States Squirm over Health Exchanges
For state governments, the coming Supreme Court ruling on health reform isn't an abstract argument about the U.S. Constitution. It's a highly practical question about whether, when and how to proceed with one of the health law's most important and complicated pieces: setting up health insurance exchanges. Already facing political strife over implementation of health reform, some states are wondering if they should sit tight on exchange decisions until the court rules. However, the timetable for their decisions is tight, and could significantly complicated last-second efforts by state legislatures if they choose to wait, says Politico.
- June 2012: The Supreme Court is expected to rule on health care, yet this is also the final month during which states can petition the federal government for grant money to fund their efforts to create an exchange.
- January 2013: The federal government will assess each state's progress towards creating an exchange and will begin creating federally-run exchanges for those states that are unlikely to have exchanges completed in time.
- January 2014: Each state must have a fully functioning exchange, whether run by the federal or state government.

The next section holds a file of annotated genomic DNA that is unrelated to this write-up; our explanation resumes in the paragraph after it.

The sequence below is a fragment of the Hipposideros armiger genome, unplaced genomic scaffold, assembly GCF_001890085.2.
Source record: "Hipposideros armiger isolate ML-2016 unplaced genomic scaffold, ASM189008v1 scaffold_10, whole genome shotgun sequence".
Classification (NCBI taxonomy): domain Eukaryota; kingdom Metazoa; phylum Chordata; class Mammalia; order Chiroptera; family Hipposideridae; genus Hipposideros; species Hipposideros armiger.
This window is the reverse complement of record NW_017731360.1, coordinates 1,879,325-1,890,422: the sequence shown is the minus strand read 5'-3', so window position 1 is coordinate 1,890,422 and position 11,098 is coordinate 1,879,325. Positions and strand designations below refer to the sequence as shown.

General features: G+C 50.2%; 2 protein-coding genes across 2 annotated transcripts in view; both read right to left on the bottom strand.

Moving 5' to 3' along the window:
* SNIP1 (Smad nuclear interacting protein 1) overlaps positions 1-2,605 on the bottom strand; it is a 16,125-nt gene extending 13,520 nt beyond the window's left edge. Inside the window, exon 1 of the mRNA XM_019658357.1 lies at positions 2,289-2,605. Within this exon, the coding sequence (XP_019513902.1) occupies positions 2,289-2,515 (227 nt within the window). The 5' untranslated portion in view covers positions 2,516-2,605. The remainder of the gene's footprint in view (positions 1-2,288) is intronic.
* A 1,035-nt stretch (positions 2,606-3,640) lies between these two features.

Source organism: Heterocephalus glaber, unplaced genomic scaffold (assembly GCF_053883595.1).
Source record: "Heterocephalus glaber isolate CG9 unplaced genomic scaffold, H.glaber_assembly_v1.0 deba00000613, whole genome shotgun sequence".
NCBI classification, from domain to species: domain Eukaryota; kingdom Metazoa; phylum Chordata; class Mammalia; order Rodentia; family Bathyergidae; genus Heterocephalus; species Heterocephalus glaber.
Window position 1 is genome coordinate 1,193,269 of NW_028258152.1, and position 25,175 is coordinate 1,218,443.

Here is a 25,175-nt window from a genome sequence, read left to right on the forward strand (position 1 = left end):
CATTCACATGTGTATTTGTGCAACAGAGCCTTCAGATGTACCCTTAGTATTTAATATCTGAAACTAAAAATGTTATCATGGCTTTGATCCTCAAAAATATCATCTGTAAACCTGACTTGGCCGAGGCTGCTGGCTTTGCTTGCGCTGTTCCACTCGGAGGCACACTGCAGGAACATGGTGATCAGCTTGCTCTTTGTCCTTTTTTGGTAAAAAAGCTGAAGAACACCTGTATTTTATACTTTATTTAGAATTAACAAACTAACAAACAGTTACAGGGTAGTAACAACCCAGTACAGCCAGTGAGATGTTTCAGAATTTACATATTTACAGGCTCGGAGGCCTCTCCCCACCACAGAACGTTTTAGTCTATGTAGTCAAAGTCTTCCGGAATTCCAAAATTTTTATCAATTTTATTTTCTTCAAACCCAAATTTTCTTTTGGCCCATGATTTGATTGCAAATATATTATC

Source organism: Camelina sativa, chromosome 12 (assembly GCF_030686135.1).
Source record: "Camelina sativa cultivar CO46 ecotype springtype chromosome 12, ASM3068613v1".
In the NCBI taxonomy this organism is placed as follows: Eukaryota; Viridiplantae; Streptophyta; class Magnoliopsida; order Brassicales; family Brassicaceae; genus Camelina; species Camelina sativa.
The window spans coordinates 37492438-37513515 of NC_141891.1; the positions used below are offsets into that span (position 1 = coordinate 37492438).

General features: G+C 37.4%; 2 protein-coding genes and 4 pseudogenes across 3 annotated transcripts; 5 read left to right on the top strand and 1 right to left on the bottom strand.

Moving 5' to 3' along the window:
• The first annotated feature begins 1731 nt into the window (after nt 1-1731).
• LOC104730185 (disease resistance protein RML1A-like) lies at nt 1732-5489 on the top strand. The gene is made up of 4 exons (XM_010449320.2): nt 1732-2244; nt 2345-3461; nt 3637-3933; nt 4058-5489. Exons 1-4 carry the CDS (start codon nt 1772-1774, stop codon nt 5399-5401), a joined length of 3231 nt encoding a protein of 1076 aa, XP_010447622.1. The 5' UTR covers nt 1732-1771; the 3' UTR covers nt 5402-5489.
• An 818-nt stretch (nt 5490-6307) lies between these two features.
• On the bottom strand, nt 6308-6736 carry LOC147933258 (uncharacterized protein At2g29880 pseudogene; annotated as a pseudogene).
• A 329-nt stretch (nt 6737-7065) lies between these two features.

Many state legislators want to ignore the timetable and continue to put off the establishment of exchanges until the Court has ruled -- two Midwestern governors have already declared their states won't set up an exchange until that time. And that idea is growing popular among powerful state legislators vigorously opposed to health reform.
Irrespective of the outcome, the dynamic between states and the federal government in creating exchanges has espoused a new source of states' rights tension. Many conservative lawmakers are balking at the idea of a federally-run exchange, with Kansas going so far as to send back a $31 million grant to build one. Regardless, it is clear that much will remain undecided until the Court rules.
Source: Jason Millman, "States Squirm over Health Exchanges," Politico, November 28, 2011.